Former Man Utd boss Louis van Gaal has reiterated that he wasn’t best pleased with Ed Woodward’s handling of the way in which he was replaced at Old Trafford.
The 67-year-old was in charge at United between 2014 and 2016, winning 54 of his 103 games in charge, picking up 25 draws and suffering 24 defeats, giving him a win percentage of 52.43%.
Despite delivering the FA Cup in 2016, it wasn’t enough for the Dutch tactician to keep his job, as he was eventually replaced by Jose Mourinho.
Speaking about his exit from Man Utd as well as the months leading up to it, Van Gaal has conceded that he wasn’t happy with how chief executive Woodward handled it and that in turn made his life more difficult.
“I can imagine Woodward chooses Mourinho,” Van Gaal told BBC Sport. “He is a top coach. He has won a lot of titles. More than me.
“What I don’t like is Woodward contacting my successor, knowing in his mind he will replace me and he keeps his mouth shut for six months. Every Friday I had to go into press conferences and be asked what I thought about the rumours. What does that do to the authority of the coach?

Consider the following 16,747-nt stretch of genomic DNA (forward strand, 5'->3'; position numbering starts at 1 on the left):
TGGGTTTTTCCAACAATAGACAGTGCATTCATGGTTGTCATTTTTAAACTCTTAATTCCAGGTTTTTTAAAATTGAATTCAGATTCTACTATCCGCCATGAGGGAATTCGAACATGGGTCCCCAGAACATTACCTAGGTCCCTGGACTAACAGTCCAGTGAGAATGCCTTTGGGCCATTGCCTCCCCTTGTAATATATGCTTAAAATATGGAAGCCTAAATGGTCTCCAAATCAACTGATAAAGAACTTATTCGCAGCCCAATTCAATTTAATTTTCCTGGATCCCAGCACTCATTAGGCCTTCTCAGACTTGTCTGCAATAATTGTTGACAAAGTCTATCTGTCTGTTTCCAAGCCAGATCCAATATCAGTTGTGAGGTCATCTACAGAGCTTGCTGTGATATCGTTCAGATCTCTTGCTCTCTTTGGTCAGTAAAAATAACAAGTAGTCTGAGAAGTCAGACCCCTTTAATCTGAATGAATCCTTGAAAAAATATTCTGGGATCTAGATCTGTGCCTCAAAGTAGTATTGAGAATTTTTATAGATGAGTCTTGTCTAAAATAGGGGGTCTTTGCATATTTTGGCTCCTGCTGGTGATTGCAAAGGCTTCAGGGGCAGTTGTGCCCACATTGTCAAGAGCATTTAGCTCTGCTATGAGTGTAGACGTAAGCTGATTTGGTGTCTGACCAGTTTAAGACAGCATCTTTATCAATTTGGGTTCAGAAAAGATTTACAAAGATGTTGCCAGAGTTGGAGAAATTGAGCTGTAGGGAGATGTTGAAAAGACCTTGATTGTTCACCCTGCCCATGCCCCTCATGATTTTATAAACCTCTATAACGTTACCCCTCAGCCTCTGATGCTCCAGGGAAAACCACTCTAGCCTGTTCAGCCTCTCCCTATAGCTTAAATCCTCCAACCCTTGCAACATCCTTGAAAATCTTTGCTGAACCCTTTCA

“To win the FA Cup when, for six months, the media has a noose round my neck, is my biggest achievement.
“I spoke to Woodward the day after that game. His argument was that I was only going to be there for one more year and Mourinho would be there for three, four or five. I appreciate he hired a private plane to get me back to Portugal but his arguments were not good enough.”
Van Gaal has never been one to bite his tongue, and clearly he has no issue in being honest about the issues in the latter stages of his tenure in Manchester. Clearly, he was far from impressed with the way in which his exit was handled, by Woodward in particular and still feels disappointed now.